10) Tell us a little about coach Bill Taylor and some of the runners at Drake HS.
Bill has been coaching at Sir Francis Drake High School in San Anselmo since my senior year in high school in 1977/1978. Bill was a world class 800m runner himself and ran on some of the national championship teams at USC in the 1950s. In many ways, Bill is the youngest 79 year-old I know and his connection with the kids is really something to be seen.
I came into the program at the same time as Johnny Lawson and Clayton Hutchins. At the time, Will Baker-Robinson was starting his sophomore year. At the time, our goal was to get back to the State XC meet for the first time since 2001. Although we just missed that first year, we have placed in the top-10 in each of the past two years.
Johnny Lawson has progressed to a national caliber runner with track PRs of 4:18 and 9:12, as well as a State XC Division IV individual title. Junior Clayton Hutchins has improved his PRs to 4:19.88 and 9:34 this year and our senior, Will Baker-Robinson has progressed from an 11-minute two-miler as a freshman to 9:29 for 5th place at this year's NCS Meet of Champions. We also have some talented young sophomores in Cole Schwartz (4:50 1600m) and Matt Saunders (4:41 1600m).
It has been a thrill to see these young runners develop a love for the sport as I did at their age. Their dedication and friendships have been very inspiring for me. I am also very excited to see a young Drake soccer player join the team next year -- Beatrix Berry and a new freshman boy -- Kent Berry.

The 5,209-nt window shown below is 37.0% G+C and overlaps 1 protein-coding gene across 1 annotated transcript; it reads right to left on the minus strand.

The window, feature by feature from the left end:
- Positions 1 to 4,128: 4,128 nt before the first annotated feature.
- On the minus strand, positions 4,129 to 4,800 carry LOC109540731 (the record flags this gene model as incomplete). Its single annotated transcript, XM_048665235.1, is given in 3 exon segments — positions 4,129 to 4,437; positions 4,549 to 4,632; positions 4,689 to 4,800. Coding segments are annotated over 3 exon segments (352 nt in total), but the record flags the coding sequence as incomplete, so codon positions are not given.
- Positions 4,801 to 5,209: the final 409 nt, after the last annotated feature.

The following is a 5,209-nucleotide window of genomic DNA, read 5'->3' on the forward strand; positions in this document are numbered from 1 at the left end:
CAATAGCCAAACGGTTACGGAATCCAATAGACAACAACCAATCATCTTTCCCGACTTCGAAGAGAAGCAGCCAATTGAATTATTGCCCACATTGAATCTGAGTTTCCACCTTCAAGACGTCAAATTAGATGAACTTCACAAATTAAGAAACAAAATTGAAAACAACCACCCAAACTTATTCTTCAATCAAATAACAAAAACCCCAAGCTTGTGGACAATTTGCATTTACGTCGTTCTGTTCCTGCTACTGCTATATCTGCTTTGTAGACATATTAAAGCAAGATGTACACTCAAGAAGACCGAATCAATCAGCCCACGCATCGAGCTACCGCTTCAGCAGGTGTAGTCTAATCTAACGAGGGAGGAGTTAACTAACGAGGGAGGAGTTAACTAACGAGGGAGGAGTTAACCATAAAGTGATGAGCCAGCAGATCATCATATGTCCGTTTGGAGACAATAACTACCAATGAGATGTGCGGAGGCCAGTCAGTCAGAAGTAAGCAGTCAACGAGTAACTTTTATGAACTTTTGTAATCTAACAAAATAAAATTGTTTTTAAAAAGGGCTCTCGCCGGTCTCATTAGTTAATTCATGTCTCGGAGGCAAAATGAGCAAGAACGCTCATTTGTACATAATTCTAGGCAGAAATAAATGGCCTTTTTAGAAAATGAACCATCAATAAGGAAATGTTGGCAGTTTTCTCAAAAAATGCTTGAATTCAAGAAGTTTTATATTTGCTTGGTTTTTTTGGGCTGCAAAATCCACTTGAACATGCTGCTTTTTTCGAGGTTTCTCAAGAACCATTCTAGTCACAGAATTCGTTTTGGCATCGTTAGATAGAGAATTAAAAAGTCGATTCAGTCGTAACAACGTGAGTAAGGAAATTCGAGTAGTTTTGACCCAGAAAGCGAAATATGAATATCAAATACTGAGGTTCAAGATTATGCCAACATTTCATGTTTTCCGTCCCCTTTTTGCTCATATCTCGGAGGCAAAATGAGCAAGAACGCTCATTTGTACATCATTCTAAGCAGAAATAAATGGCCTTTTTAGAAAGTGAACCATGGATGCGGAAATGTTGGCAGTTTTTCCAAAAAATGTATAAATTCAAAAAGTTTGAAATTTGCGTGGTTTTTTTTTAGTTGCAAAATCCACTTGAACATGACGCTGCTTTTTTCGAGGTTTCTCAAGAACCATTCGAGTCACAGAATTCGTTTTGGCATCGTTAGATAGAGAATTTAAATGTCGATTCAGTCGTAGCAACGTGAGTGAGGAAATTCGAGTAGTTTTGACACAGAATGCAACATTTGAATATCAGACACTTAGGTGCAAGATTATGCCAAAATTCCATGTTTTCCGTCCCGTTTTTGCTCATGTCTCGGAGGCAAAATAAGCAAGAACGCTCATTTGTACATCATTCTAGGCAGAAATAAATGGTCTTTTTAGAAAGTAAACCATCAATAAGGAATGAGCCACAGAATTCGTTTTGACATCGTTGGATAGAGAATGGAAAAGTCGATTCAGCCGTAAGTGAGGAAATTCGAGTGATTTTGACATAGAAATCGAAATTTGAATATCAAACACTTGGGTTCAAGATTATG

11) Now that you have the perspective of a coach, what would you have done differently in high school in terms of training that you think would have allowed you to run faster?
I don't think there is one thing I would change except perhaps seeking out the help of a coach my senior track season. It is interesting that despite our lack of scientific knowledge, we seemed to naturally gravitate to a training regimine that is now widely supported by the broader coaching community. In many ways, the young runner is still the best judge of how hard he should be running on a given day.
College was a different story. With the benefit of hindsight, I would have cut back on the intensity of my training significantly and I would have gone back to more of the tempo and fartlek oriented work I did in high school.
12) What are the biggest changes that you have seen in xc and tf since your time in high school to now?
When I was in high school, we really had to work to learn what our competion was doing. Today's social media has opened up a world of sharing and sources of inspiration. When I show up for practice on a Monday afternoon, my guys are already talking about the weekend's results. They don't need me to provide motivation.
I also see today's runners as more of a throw-back to our day. They are passionate and are not afraid to work. I often watch Johnny and Clayton in a workout and can't help but think they are channeling the spirits of Eric Hulst and Ralph Serna!
13) Anything else you would like to add.
I would like to thank you Albert for providing the service you provide. I am sure that you have given back to the sport far more than you have taken and you are helping to inspire a whole new generation of runners. I am an avid reader of your blog and I would have to say that it has cut my productivity at work by a significant amount!
Thank you very much for your time Rod! AJC